The Google Nexus 6P, manufactured by Huawei and released a little more than a year ago, has been a well-received smartphone in general. It sports front-facing stereo speakers, an awesome camera, a massive screen, supports all US carriers, and doesn't allow the infamous Qualcomm Snapdragon 810 to hamper its performance in the slightest.
However, the past couple of months have seen a sudden increase in Nexus 6P battery complaints, with many users reporting that their phones suddenly shut down, even though there was plenty of battery life remaining. It was initially thought to be an issue with the recent Android Nougat update, but that no longer appears to be the case. In all, it's a perplexing problem, and one that's frustrating many users, so we'll delve in a bit deeper and discuss possible solutions below.
The problem is rather simple to understand: If you're among those affected, your phone will randomly shut down and completely die, even though your battery indicator might have said you had plenty of juice left. It's not a simple system crash, because your phone will stay dead until you connect it to a charger.
We've seen reports of the battery dying from a charge as high as 67% to as low as 15% on both Android Marshmallow and Android Nougat. So it's not a problem with the recent Android update, and it's not as simple as the battery meter just being off by a few percentage points.
We reached out to Huawei and Google for a comment, but have yet to receive a response. There are currently over 1,800 users who have starred the issue on the AOSP Issue Tracker that was created last month, so it's certainly a widespread problem. Almost 700 users have shared their experiences, screenshots, and thoughts on the problem, but the Google employee assigned to investigate this case has classified it as a "Small priority issue."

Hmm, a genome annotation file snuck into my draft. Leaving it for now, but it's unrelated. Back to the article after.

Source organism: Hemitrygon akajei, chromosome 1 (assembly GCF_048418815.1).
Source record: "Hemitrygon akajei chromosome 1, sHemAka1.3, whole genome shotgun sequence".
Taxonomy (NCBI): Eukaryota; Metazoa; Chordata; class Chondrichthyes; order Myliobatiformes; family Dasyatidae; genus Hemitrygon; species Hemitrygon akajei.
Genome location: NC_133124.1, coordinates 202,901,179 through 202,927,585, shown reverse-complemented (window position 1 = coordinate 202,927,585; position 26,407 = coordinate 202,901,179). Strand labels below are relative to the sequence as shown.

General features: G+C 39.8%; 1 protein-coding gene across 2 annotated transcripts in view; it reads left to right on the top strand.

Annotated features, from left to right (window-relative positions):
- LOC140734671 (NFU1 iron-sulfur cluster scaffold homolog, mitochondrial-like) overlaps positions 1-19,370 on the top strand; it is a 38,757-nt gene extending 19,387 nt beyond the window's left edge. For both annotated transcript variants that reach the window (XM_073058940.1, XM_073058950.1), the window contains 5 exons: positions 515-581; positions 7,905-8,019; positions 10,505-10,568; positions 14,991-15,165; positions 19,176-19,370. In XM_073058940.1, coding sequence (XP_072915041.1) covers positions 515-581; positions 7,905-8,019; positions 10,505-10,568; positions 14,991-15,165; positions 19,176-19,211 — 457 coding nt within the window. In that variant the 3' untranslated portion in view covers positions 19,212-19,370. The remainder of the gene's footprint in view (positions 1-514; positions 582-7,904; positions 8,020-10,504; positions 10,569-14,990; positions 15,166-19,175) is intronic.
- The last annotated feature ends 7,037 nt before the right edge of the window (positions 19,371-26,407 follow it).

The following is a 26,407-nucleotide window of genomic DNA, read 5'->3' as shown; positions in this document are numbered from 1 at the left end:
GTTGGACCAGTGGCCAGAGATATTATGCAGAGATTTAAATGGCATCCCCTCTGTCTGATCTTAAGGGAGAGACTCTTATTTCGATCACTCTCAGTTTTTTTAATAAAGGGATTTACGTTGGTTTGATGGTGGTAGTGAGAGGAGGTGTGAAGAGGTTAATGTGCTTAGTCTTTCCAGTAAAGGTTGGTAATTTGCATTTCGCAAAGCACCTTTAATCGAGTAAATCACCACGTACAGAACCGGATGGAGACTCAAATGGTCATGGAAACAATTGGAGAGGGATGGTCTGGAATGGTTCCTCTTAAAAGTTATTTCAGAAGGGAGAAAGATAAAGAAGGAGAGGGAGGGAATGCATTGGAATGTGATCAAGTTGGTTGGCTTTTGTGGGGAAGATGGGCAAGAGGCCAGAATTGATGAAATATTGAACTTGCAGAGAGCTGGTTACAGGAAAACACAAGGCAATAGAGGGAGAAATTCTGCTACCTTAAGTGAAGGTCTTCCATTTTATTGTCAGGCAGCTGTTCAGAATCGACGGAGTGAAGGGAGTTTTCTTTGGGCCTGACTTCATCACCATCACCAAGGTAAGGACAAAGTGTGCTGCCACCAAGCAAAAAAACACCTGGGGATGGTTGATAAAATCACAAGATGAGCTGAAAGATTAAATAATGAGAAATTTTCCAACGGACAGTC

The most common speculation floating around right now is that the Nexus 6P's battery is severely degrading after only a year of usage. It's possible that once the device reaches a certain age, its battery capacity drops off a cliff, and the phone is simply not capable of holding a significant amount of charge anymore.
XDA user rbrenart spoke to Google support, and their answer seems to back up this theory. Once he explained the issue to the support agent, rbrenart was told that the problem is the result of a faulty battery.
While we wait for Huawei and Google to take action, there are a couple of options that you can try that could potentially resolve the issue. First, if your device is still under warranty, you can contact Google and ask for a replacement phone. You'll have to explain the issue thoroughly, and you might need to provide evidence of the battery bug, but it's definitely your best option if your device was purchased within the last 12 months.
However, the Nexus 6P was released more than a year ago, so if you purchased your device on launch day or shortly thereafter, Google's 12-month warranty has likely expired. If that's the case, you might want to contact your local smartphone repair shop to schedule a battery replacement, which can usually be done for less than $75. Alternatively, if you're up for the task, you can purchase a replacement battery and install it yourself to save a few bucks.
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